Wedding Etiquette 101 – How to Word Your Invitations

By admin | 12.06.2017 | 0 Comments

So, you’ve chosen your date, booked your venue, sent out your save-the-dates and now you’re starting to write your invitations. There is a certain etiquette to follow when wording your invitations and it can all feel like a bit of a minefield. Fear not, The Angels have created a brief “how-to” below.

First let’s get the basics correct, your invitation should include the following:
Your name and the name of your fiancé, including last names.
The date, location, and time of the wedding.
The location and time of the reception.
Reply information.

Etiquette says that a traditional wedding invitation is made of heavy card, it should be 8 x 6 inches folded in half the text on the first (outer) page. This is usually in black copperplate script on a cream or white matte background.

traditional-wedding-invitation

If you’ll be tying the knot in a less-than-traditional setting, the wording of the wedding invitation can be as creative as you like. However, if you’re holding a church wedding there’s a lot more to consider, your parents are the ones inviting all the guests, but your parents are divorced? How do you handle stepparents? Read on for solutions to these and other invitation-etiquette quandaries.

Your parents are divorced but are still hosting the wedding together.
The proper way to word an invitation when the bride’s parents are divorced is to list the names of the bride’s parents at the top of the invitation. The bride’s mother’s name should be on the first line and her father’s name should go on the line beneath it; do not separate the lines with “and.” If the bride’s mother has not remarried, use “Mrs.” followed by her first name, maiden name, and married name.

Your divorced parents have remarried.
Traditionally, only the parents’ names appear on the invitation. But if you would like to include your stepparents, it’s perfectly acceptable to list them. Place your mother (and her husband, if she’s remarried) first, and include your last name.
Mr. and Mrs. Edward William Burch
Mr. and Mrs. John Anthony Price
request the honour of your presence
at the marriage of their daughter
Lily Anabelle Price

One or both of your parents are deceased.
If one parent is still living, that parent should issue the invitation. If your mother has not remarried, you should place “Mrs.” before her name.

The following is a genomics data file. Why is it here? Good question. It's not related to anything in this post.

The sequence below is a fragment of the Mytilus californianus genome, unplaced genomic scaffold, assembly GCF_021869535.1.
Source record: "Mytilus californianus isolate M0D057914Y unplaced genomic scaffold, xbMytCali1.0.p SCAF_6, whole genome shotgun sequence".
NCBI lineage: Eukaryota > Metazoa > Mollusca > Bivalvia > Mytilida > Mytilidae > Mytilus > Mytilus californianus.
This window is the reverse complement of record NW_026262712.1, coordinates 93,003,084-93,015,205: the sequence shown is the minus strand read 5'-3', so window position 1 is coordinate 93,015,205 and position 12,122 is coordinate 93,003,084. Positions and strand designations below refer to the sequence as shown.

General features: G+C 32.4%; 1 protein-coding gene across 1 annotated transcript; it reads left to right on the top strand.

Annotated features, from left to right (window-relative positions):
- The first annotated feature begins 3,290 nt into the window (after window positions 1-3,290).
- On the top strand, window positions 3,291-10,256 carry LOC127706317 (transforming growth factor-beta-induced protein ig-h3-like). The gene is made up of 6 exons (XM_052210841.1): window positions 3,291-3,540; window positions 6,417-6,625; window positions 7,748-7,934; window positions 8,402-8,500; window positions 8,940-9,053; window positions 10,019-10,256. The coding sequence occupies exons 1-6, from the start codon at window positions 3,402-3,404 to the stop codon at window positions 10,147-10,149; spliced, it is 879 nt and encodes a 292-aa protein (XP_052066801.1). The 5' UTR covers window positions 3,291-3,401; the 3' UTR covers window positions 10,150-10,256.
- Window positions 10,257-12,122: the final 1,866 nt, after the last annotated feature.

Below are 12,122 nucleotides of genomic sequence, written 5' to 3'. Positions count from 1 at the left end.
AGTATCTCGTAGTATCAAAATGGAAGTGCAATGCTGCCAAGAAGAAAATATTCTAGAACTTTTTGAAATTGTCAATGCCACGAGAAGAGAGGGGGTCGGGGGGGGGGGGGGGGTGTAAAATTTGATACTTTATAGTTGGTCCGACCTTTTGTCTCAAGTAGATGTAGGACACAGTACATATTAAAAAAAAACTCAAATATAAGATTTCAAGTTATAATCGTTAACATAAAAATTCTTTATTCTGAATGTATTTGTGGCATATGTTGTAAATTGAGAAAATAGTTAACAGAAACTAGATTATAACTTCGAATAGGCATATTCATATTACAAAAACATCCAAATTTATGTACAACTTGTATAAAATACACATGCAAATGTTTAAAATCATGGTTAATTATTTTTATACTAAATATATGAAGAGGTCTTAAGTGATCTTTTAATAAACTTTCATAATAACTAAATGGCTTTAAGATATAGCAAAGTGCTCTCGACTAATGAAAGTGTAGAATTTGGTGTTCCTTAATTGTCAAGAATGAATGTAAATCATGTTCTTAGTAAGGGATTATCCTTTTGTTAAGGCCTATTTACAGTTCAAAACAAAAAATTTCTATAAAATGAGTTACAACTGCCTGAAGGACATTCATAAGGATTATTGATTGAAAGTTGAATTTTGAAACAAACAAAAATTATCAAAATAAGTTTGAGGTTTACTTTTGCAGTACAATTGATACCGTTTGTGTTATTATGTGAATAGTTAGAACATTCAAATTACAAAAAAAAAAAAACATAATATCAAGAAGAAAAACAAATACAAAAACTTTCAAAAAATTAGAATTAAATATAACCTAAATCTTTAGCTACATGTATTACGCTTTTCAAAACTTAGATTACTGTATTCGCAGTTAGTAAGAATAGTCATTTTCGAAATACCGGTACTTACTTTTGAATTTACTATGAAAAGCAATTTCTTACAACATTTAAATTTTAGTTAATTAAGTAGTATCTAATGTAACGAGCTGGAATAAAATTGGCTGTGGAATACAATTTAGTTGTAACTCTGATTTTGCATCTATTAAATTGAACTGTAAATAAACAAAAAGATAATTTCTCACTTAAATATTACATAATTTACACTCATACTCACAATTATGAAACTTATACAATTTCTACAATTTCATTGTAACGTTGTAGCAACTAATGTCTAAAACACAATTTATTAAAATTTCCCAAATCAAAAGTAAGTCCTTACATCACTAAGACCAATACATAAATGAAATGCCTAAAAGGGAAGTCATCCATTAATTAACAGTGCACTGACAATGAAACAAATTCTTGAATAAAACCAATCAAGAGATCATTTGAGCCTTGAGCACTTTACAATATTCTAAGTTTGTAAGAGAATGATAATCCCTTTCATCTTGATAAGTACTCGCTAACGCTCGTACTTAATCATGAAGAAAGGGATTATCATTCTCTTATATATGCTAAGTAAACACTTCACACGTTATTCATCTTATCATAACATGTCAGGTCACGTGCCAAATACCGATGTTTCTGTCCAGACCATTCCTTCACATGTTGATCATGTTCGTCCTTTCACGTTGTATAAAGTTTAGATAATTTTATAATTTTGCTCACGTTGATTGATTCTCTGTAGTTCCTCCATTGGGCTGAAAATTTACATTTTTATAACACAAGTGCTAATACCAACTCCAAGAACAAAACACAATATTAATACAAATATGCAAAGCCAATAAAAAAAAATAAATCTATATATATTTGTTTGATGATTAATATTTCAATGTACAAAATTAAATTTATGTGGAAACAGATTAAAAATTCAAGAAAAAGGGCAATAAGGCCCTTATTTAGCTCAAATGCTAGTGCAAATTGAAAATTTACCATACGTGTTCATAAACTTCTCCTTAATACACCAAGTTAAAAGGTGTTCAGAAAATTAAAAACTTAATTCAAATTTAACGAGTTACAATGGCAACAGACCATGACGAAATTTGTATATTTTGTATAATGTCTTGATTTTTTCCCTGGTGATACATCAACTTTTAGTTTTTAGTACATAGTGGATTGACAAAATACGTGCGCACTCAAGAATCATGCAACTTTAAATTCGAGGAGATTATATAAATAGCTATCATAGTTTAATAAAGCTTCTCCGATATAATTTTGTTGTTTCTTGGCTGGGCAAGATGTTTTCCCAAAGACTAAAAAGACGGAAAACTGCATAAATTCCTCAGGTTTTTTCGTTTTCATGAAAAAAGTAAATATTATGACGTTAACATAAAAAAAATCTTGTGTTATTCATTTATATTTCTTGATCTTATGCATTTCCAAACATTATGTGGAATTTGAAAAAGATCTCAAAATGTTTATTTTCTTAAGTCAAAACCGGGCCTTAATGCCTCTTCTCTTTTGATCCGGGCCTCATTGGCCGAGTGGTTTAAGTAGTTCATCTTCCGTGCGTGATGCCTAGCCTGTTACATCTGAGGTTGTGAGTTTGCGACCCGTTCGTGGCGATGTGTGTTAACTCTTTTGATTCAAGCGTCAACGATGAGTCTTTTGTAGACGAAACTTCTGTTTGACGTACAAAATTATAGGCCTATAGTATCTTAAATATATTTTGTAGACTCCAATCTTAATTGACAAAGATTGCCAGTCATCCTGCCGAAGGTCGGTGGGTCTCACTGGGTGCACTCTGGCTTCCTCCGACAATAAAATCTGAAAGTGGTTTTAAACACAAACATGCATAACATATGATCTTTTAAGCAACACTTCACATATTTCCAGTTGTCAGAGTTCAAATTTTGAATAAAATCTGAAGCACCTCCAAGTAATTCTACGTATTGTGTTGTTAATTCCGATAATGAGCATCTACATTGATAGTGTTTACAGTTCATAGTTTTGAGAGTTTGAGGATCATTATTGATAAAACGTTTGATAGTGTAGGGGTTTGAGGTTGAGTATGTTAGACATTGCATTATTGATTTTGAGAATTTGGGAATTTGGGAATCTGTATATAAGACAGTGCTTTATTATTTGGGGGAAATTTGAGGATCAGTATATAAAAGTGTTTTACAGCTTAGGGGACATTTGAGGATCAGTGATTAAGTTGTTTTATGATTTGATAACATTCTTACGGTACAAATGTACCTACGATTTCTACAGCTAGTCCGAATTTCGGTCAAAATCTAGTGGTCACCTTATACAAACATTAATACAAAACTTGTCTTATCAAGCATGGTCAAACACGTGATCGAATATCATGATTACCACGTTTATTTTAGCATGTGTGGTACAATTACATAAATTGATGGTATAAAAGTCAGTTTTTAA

If neither of your parents are alive, the invitation may be issued by you or other relatives, such as your grandparents (in which case you should handle it as you would divorced parents who have remarried), or you and your fiancé.
Miss Lily Anabelle Price
and
Mr. George William Smith
request the honor of your presence
at their marriage

modern-calligraphy-wedding-invitation

You have been married before.
If your parents are issuing the invitation, include your married name:
Mr. and Mrs. John Anthony Price
request the honor of your presence
at the marriage of their daughter
Lily Anabelle Price

Or you and your fiancé may issue it yourselves:
Lily Anabelle Price
and
George William Smith
request the honor of your presence
at their marriage

You or one of your parents is a doctor.
It is perfectly acceptable for medical doctors to use their titles on wedding invitations; academic doctors should not use theirs. If your mother is a doctor but your father is not, place her name, preceded by “Doctor,” on the invitation above your father’s. If your father is a doctor, it should read “Doctor (or “Dr.”) and Mrs. John Smith” on the same line. Using the word “and” in between the names indicates that they are still married.

Your mother uses her maiden name.
List your parents on separate lines, mom first, separated by the word “and” to indicate that they are still married.

Monogram-classic-wedding-invitation

The groom’s parents are issuing the invitation.
List your fiancé’s parents on the invitation as you would your parents, and include your last name.
Mr. and Mrs. Charles Graham Smith
request the honor of your presence
at the marriage of
Miss Lily Anabelle Price
to their son
George William Smith

You’re paying for your own wedding.
If you have a good relationship with your parents, honor them by placing their names at the top of the invitation, especially if this is a first marriage and you are holding a traditional ceremony. If you prefer, or if the wedding is informal, most people will assume you’re hosting the event if you issue your own invitation.

modern-printed-wedding-invitation

You don’t want guests to bring children.
Not everyone knows that the only people invited to an event are the ones to which the invitation is addressed. If you have friends who feel their little ones are always included, a quick phone call to tell them that your reception isn’t set up for children will get your point across―and it’s nicer than printing “No children, please” on the invitation or the response card.

You would like guests to contribute to a charity rather than give gifts.
As altruistic as this request is, it still isn’t considered appropriate to place a reference to gifts on a wedding invitation. Instead, let your wedding party help get the word out.

Can’t find a solution to your specific question? Remember that the goal is to make people feel comfortable. When in doubt, it’s always better to break the rules to spare feelings, keep the peace, or both.

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